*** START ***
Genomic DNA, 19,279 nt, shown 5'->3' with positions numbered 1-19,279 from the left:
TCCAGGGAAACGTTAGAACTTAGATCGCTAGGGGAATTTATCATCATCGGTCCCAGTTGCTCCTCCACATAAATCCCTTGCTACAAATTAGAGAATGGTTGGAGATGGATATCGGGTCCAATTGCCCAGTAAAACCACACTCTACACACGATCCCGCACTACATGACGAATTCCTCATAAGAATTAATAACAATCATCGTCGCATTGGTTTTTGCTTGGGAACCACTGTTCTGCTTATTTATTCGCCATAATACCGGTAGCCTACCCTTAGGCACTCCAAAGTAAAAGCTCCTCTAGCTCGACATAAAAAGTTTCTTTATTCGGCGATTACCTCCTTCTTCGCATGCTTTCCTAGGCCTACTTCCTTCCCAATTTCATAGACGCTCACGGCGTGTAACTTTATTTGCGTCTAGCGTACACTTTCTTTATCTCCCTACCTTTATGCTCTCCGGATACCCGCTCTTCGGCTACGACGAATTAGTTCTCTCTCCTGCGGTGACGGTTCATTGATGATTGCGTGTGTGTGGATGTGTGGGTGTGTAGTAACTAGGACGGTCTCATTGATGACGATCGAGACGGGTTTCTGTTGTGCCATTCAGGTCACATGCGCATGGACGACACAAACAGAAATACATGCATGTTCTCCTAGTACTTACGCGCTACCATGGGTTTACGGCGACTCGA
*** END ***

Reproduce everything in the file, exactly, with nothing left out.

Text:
Genomic DNA, 19,279 nt, shown 5'->3' with positions numbered 1-19,279 from the left:
TCCAGGGAAACGTTAGAACTTAGATCGCTAGGGGAATTTATCATCATCGGTCCCAGTTGCTCCTCCACATAAATCCCTTGCTACAAATTAGAGAATGGTTGGAGATGGATATCGGGTCCAATTGCCCAGTAAAACCACACTCTACACACGATCCCGCACTACATGACGAATTCCTCATAAGAATTAATAACAATCATCGTCGCATTGGTTTTTGCTTGGGAACCACTGTTCTGCTTATTTATTCGCCATAATACCGGTAGCCTACCCTTAGGCACTCCAAAGTAAAAGCTCCTCTAGCTCGACATAAAAAGTTTCTTTATTCGGCGATTACCTCCTTCTTCGCATGCTTTCCTAGGCCTACTTCCTTCCCAATTTCATAGACGCTCACGGCGTGTAACTTTATTTGCGTCTAGCGTACACTTTCTTTATCTCCCTACCTTTATGCTCTCCGGATACCCGCTCTTCGGCTACGACGAATTAGTTCTCTCTCCTGCGGTGACGGTTCATTGATGATTGCGTGTGTGTGGATGTGTGGGTGTGTAGTAACTAGGACGGTCTCATTGATGACGATCGAGACGGGTTTCTGTTGTGCCATTCAGGTCACATGCGCATGGACGACACAAACAGAAATACATGCATGTTCTCCTAGTACTTACGCGCTACCATGGGTTTACGGCGACTCGA